It is interesting that the idea of putting Sherlock Holmes on the case of Jack The Ripper appears to pop up over and over again. Whether the attraction comes from the fact that they’re both from the same time period and location or from the challenging prospect that the world’s best detective takes on the world’s most notorious, unsolved mystery, I don’t know. But the formula typically works and in "Murder By Decree" we get one of the most impressive versions of this scenario. Anchor Bay Entertainment has prepared this 1978 star-studded movie for release on DVD and we gave it a good check-up.
It is the year 1888 and Jack The Ripper is turning London’s Whitechapel District into a bloody pool of fear and horror. Although officials never approach him, a group of local storeowners ask Sherlock Holmes to get on the case and bring the Ripper to justice.
Slightly reluctantly Holmes and Watson take on the case and they begin to follow the leads they find scattered all over London. But the deeper they get into the case, the stranger and murderous it becomes. Soon Holmes suspects that these are not simply the murders of a madman, but that there is system within the madness.
Despite the fact that the story is fictional and does not exist in Sir Arthur Conan Doyle’s repertoire of Sherlock Holmes stories, the screenplay manages to capture many of Holmes’ idiosyncrasies as outlined by Doyle in his writings. Holmes’ violin play, his preference for disguises and his leaning towards solitude are all very well covered, as are his more obvious traits, such as smoking the pipe to kickstart his deductive brainpowers.
While Christopher Plummer may not be your immediate choice for Sherlock Holmes, over the course of the film he manages to make the character his own and convinces with his play. James Mason on the other hand is the perfect Dr. Watson from the first frame to the last. Seeing him in the role makes you wonder how anyone could ever have cast a different actor for this part. Mason IS Dr. Watson with his subtle, understated play. But also the other members of the cast are absolutely convincing. Donald Sutherland as Robert Lees, John Gielgud in a short appearance as England’s Prime Minister, Genevičve Bujold and Susan Clark as worn-out Whitechappel whores, they all have a remarkable credibility that increases the film’s overall appeal and perceived authenticity.
Remarkable is also the movie’s cinematography. Shot on a small budget at Shepperton Studios in England, the film convincingly brings to life Whitechapel. Though matte-paintings are clearly recognizable as such in many instances, the overall atmosphere of the film nicely captures London’s foggy streets and the narrow, littered mews of one of London’s poorest districts at the time.
The transfer of the movie that Anchor Bay is delivering on this DVD is spectacular. The print is virtually free of defects and the image reveals an immense amount of detail. The movie is held very dark at times and the transfer manages to finely reproduce these subdued images. Blacks are solid and never break up but the black levels are also so well balanced as to retain all detail and definition in the shadows. As fog rolls through the streets of London, the transfer captures the atmospheric layers with ease and reproduces every nuance of the image meticulously. Edge-enhancement is at a minimum and no signs of distracting ringing artifacts are visible as a result. The compression has been handled carefully to ensure that all the image details remains intact even during moments when the entire image is moving.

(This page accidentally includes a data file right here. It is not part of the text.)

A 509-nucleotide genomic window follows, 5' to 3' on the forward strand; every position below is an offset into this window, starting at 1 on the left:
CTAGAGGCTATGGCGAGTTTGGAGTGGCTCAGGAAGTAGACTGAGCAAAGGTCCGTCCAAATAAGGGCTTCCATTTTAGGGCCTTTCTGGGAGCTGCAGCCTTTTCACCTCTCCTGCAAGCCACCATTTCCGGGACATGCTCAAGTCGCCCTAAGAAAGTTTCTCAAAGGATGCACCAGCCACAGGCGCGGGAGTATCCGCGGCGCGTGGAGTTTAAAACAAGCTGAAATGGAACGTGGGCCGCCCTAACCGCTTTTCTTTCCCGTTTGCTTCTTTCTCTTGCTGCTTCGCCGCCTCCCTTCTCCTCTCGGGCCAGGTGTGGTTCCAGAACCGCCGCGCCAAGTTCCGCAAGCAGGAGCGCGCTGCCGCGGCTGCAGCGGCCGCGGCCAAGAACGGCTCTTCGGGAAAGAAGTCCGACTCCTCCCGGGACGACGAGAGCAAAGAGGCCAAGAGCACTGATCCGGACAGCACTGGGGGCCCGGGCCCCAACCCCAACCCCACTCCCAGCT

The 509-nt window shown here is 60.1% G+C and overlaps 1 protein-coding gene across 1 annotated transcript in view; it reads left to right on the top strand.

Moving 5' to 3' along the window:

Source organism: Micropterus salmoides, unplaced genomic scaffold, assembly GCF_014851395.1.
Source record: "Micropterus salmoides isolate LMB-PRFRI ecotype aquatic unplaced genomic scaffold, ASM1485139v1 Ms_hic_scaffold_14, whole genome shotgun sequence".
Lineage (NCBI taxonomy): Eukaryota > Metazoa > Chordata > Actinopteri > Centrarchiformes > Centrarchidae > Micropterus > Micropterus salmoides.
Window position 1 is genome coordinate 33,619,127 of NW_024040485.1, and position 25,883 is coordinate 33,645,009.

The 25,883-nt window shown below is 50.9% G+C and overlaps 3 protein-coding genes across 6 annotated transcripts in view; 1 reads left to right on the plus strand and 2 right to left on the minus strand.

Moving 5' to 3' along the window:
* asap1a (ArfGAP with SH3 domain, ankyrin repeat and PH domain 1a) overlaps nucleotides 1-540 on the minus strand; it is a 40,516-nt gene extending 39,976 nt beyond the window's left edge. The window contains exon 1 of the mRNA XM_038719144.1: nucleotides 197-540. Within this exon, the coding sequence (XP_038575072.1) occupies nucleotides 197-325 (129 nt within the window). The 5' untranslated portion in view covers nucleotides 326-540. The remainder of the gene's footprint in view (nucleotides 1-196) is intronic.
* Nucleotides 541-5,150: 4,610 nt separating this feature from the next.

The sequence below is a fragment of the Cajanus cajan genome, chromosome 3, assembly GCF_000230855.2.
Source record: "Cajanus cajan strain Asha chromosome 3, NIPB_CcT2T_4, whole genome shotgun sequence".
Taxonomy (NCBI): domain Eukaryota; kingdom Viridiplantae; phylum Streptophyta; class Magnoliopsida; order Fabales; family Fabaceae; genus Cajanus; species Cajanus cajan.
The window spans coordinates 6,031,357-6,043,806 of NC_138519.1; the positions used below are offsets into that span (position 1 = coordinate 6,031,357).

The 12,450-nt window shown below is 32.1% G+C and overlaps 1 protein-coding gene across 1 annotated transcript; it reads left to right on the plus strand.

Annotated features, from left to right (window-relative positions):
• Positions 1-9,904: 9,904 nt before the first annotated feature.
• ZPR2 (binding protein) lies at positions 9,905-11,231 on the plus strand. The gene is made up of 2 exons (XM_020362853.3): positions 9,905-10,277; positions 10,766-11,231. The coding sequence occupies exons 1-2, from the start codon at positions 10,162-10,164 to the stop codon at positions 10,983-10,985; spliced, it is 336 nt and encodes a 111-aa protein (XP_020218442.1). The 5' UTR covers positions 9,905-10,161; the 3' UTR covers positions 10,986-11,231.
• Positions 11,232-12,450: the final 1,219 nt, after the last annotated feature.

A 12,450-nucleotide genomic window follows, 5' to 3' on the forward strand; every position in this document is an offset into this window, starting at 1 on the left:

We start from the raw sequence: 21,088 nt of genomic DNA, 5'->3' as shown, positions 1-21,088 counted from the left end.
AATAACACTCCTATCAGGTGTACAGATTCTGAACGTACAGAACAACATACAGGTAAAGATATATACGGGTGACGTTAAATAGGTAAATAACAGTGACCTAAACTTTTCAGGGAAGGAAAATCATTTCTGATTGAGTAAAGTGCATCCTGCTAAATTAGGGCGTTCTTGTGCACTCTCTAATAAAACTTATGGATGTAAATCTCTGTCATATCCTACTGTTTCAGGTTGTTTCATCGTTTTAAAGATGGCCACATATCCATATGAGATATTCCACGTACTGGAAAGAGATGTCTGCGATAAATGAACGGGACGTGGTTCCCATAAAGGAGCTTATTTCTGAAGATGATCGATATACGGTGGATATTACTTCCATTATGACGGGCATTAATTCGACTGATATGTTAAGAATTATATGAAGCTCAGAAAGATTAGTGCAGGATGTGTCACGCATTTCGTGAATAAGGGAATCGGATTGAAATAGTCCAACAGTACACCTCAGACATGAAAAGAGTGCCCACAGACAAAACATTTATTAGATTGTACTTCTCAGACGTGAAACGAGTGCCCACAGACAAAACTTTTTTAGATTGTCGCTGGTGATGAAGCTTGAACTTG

The DVD contains a monaural Dolby Digital track that is also nicely reproduced. It gives away some of the film’s age through its somewhat limited frequency response, but overall this track is perfectly matching the movie’s presentation. The suspenseful music and the well-written dialogues all stand out nicely without ever drowning each other out.
A commentary track by director Bob Clark is also included in this release. It is a commentary that is full of insightful moments and a lot of historic details on the real Ripper case, as well as Clark’s recollection of the actual production. Clarks is not extremely talkative at times and there are moments of silence in the track but he makes up for it by delivering valuable information whenever he gets back into discussing the picture.
The DVD also contains an extensive gallery with still images and posters, featuring over 70 nicely reproduced images. A second gallery, dedicated to the shooting of the film is also included. It features 36 images from the set as well as a few original storyboards from the film. The movie’s theatrical trailer and extensive cast and crew biographies can also be found on the DVD. You can even find the movie’s complete screenplay as a PDF-file on the disc, accessible from the DVD-ROM drive in your computer.
The DVD is rounded out by some extensive liner notes by Anchor Bay’s own Michael Felscher, in which he covers Ripper films in general as well as this production in particular.
"Murder By Decree" is a great adaptation of the material and Anchor Bay is once again delivering a spectacular version of the film in beautiful anamorphic widescreen glory. It is a wonderful movie that truly deserves the best treatment and Anchor Bay did just that. Give it a spin when you’re in a the mood for some suspenseful murder mystery featuring two of the world’s most notorious masterminds… each on their own side of the law, of course.